Possessing the king’s daughter, he injured her with his quills, rejected her, and sent her back to her father in disgrace.
With the honest king, the trajectory was quite different. Hans was welcomed into the kingdom. This daughter, keeping her father’s promise, agreed to marry the hedgehog.
On the wedding night, Hans slipped out of his hedgehog skin and instructed that it be burnt immediately. The princess found she had married a handsome man.
Sometime later, after Hans became the king, he revisited his father, who said he no longer had a son. Hans revealed himself and the father returned with him to his kingdom.
Giving me a peck on the cheek, Thalia extracts Teddy and wanders off to bed, dragging the poor bear behind her.
Fairy Tale of the Month: September 2019 Hans My Hedgehog – Part Two
Henry J Ford
As Thalia and Teddy pass through my study door, I see Thalia’s fairy perched on the carving of a raven atop its wooden lintel. Her black hair floating mist-like around the delicate features of her face.
“Strange story,” I say to her.
I am surprised she does not flutter away and ignore me. I seize the opportunity.
“As I see it,” I pronounce, “there is a moral to this tale. After all, Wilhelm had a hand in it.
“In Freudian terms, Hans achieves the role of superego, the judge of us mere mortals as it were, but first he must spend his time in the wilderness.
“He lives in the forest, mounted on a rooster in a tree, watching his pigs. I’ll assume the varmints that would threaten his pigs are musically sensitive and the bagpipes keep them away.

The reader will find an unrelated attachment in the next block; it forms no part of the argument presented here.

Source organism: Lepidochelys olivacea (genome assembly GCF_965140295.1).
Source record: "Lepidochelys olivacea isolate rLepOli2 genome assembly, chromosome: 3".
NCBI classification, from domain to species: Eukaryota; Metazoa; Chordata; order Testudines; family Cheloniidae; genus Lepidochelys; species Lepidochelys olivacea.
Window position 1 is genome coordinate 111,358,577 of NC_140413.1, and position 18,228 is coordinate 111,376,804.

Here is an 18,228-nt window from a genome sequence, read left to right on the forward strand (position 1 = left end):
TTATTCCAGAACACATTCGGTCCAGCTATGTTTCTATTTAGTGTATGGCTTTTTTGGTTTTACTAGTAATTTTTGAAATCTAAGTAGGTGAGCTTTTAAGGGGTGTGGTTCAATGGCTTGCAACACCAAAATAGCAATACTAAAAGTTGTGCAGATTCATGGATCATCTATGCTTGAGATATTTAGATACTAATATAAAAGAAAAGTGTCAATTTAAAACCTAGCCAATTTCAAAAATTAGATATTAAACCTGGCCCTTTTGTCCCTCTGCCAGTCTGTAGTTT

“During this time in the wilderness, he encounters two kings, the first the embodiment of self-serving evil, and the second the embodiment of inclusive goodness. In neither case does Hans, after fulfilling his part of the agreement, follow them to their kingdom to claim that which first greets them, which is, of course, the daughters, but returns to his home in the wilderness to complete that stage of his life.
“When it is time, when his pigs become too numerous, he divests himself of these worldly possessions, and enters the phase of being the superego.”
The fairy is squinting at me with narrowed eyes, but I push on.
“Now, as judge, he approaches the two kings, probably knowing what will come to pass. The first, of course, is punished for his deceit, and the second rewarded for his honesty.